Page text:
Yes, even Confessional Lutheranism, denying Tradition, forgets its own tradition: few would know what Luther said that wasn't in the Book of Concord.
The Hohenzollerns didn't force the Prussian Union until 1798. The German Lutherans were already established in America by then. [...]
Thanks, iamistry, for correcting me. Still, I have some more questions about Lutheranism in the New World.
I was wrong so far as the timing of the Prussian Union and Lutheran immigration to North America. Still, before Christianity imploded in Scandinavia, the Swedes (for example) were high church compared to the EKD. While confessionally Lutheran, their högmässa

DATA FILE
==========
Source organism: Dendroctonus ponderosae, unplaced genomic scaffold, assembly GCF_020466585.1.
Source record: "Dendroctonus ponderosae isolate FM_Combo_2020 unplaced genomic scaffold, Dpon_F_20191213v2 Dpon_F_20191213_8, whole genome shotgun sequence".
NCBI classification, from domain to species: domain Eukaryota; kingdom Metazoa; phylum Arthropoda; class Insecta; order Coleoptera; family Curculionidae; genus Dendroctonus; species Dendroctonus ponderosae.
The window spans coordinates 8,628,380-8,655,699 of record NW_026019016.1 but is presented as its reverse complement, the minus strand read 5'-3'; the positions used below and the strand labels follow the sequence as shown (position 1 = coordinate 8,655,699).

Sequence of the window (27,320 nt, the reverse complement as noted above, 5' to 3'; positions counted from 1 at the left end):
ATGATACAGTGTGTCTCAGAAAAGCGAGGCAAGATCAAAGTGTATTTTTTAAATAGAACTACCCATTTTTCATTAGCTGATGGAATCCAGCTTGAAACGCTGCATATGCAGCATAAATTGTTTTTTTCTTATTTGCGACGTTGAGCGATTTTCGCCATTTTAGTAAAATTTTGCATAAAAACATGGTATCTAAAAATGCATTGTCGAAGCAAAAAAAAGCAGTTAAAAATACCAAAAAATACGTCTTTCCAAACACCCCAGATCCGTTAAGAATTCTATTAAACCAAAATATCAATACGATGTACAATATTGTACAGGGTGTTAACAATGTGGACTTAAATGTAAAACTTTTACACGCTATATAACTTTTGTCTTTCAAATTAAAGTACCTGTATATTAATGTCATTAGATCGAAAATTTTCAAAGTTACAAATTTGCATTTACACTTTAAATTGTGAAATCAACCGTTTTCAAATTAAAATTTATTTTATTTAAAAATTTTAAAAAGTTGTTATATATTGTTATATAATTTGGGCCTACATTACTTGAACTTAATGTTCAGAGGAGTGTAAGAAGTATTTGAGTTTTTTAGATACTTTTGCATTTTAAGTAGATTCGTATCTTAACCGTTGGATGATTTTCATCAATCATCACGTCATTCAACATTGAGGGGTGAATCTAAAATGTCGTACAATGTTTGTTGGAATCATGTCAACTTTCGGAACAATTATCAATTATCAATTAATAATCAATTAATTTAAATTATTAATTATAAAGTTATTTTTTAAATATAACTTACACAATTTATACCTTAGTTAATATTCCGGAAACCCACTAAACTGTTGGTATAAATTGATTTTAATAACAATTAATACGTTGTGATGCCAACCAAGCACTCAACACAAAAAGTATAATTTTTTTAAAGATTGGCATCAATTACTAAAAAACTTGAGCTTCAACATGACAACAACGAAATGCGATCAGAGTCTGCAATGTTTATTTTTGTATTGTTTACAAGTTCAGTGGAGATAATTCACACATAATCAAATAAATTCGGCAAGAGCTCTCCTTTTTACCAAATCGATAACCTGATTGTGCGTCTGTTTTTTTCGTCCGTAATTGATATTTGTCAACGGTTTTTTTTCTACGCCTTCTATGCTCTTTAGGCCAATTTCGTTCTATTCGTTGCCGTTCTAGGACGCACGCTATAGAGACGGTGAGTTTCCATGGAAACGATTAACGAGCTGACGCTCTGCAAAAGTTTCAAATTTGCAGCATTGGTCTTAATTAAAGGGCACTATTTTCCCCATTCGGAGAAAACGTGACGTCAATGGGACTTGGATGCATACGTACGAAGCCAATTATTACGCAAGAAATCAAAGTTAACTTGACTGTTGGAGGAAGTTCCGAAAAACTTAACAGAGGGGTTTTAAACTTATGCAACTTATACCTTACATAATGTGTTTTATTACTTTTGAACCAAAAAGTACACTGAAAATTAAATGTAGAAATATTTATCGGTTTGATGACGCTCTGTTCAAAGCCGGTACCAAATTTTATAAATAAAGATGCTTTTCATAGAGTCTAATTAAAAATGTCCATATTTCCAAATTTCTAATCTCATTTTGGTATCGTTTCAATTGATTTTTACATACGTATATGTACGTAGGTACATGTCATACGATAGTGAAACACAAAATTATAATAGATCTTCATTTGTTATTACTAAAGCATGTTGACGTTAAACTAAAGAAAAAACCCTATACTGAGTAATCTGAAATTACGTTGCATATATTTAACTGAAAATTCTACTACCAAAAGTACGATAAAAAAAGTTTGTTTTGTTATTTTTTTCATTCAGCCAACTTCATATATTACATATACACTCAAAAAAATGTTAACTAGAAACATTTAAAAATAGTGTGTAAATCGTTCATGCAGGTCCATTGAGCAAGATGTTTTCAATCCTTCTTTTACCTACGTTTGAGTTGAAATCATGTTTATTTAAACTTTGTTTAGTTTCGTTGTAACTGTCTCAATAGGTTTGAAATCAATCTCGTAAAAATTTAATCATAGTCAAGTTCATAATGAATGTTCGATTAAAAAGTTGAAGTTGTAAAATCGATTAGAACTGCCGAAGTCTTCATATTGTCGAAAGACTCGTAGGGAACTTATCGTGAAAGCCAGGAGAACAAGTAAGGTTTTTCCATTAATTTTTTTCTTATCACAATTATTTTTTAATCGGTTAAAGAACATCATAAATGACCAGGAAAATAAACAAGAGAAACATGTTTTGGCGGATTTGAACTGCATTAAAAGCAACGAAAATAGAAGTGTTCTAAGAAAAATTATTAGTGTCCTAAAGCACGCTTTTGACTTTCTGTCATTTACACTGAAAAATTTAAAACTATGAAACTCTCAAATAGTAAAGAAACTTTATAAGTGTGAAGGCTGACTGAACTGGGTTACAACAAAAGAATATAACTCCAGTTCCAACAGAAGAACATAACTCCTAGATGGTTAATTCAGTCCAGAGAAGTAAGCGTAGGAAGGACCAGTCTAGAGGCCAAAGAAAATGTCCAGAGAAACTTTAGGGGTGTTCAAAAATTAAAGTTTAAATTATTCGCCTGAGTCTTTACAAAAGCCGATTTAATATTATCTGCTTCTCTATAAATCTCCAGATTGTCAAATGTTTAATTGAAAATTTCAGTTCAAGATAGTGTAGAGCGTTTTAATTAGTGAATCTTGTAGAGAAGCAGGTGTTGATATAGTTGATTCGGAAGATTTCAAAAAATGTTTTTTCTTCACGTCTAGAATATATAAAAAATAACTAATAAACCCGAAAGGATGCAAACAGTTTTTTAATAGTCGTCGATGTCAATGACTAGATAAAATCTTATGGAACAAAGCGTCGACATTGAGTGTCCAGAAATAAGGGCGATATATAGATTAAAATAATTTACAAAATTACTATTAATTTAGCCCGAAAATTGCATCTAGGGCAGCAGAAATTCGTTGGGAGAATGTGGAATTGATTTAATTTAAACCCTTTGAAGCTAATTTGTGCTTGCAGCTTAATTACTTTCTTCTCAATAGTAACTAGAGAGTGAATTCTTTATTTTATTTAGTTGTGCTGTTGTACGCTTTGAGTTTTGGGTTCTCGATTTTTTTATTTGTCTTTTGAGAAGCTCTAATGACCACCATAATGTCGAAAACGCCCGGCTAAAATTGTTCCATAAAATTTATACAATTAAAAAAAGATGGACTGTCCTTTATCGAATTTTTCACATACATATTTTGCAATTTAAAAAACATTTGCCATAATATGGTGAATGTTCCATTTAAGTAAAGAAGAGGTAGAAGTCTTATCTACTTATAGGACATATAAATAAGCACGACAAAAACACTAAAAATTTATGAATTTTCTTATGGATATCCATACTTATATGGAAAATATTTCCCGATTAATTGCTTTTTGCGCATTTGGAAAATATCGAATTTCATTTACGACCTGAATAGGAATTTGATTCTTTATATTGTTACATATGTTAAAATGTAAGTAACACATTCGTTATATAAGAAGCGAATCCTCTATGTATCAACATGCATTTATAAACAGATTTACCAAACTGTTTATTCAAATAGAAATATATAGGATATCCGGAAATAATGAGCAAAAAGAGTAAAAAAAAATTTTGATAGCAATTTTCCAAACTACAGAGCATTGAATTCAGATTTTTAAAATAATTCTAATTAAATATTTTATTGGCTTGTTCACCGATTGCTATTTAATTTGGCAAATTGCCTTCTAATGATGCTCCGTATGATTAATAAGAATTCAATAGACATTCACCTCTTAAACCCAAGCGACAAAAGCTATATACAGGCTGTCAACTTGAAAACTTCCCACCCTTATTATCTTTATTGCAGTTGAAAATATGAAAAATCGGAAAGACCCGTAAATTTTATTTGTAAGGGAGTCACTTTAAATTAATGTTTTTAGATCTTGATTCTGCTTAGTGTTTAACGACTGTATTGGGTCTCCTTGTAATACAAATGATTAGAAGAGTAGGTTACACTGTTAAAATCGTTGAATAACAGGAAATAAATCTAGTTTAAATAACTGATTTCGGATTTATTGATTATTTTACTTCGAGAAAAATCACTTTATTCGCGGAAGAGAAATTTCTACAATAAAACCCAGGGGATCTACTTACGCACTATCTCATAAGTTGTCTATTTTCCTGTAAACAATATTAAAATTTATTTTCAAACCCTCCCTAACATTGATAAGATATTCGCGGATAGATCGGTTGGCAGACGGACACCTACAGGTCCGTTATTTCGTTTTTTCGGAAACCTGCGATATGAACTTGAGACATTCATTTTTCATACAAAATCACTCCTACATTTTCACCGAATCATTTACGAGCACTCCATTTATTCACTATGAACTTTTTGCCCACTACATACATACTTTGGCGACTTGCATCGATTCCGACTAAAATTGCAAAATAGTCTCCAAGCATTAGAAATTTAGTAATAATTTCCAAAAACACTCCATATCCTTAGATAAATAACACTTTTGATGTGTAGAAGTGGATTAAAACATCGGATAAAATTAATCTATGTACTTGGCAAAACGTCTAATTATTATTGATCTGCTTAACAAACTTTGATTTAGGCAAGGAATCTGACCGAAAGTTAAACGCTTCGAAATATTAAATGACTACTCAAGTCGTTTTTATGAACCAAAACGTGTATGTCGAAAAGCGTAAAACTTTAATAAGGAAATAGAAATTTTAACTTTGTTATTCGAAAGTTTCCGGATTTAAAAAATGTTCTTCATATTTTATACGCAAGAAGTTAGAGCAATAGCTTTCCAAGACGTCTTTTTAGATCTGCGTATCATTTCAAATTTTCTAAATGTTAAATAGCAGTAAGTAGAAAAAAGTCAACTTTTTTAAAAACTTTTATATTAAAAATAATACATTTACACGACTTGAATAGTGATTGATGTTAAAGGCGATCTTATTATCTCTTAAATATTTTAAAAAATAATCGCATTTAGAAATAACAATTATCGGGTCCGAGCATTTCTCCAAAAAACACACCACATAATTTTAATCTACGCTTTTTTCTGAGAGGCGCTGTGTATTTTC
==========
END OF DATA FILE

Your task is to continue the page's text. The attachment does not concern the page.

were often not that different from high Anglican or Roman Catholic Masses. See Ingmar Bergman's film Nattvardsgästerna
(lit. "The Communicants", titled "Winter Light" for anglophone audiences). The priest celebrates a Mass that is rather high up the candle from American Lutheranism. The church furnishings are certainly not iconoclastic: there are carved statuary reredoses over the altars, crucifixes, etc.
How, then, did North American Lutheranism, until relatively recently, take on more of a evangelical liturgical style in some circles? Is there any relationship between churchmanship and theology?
From what I understand, the LCMS is rather conservative liturgically. The ELCA is liturgically liberal and more Episcopal Eucharist/liberal Novus Ordo.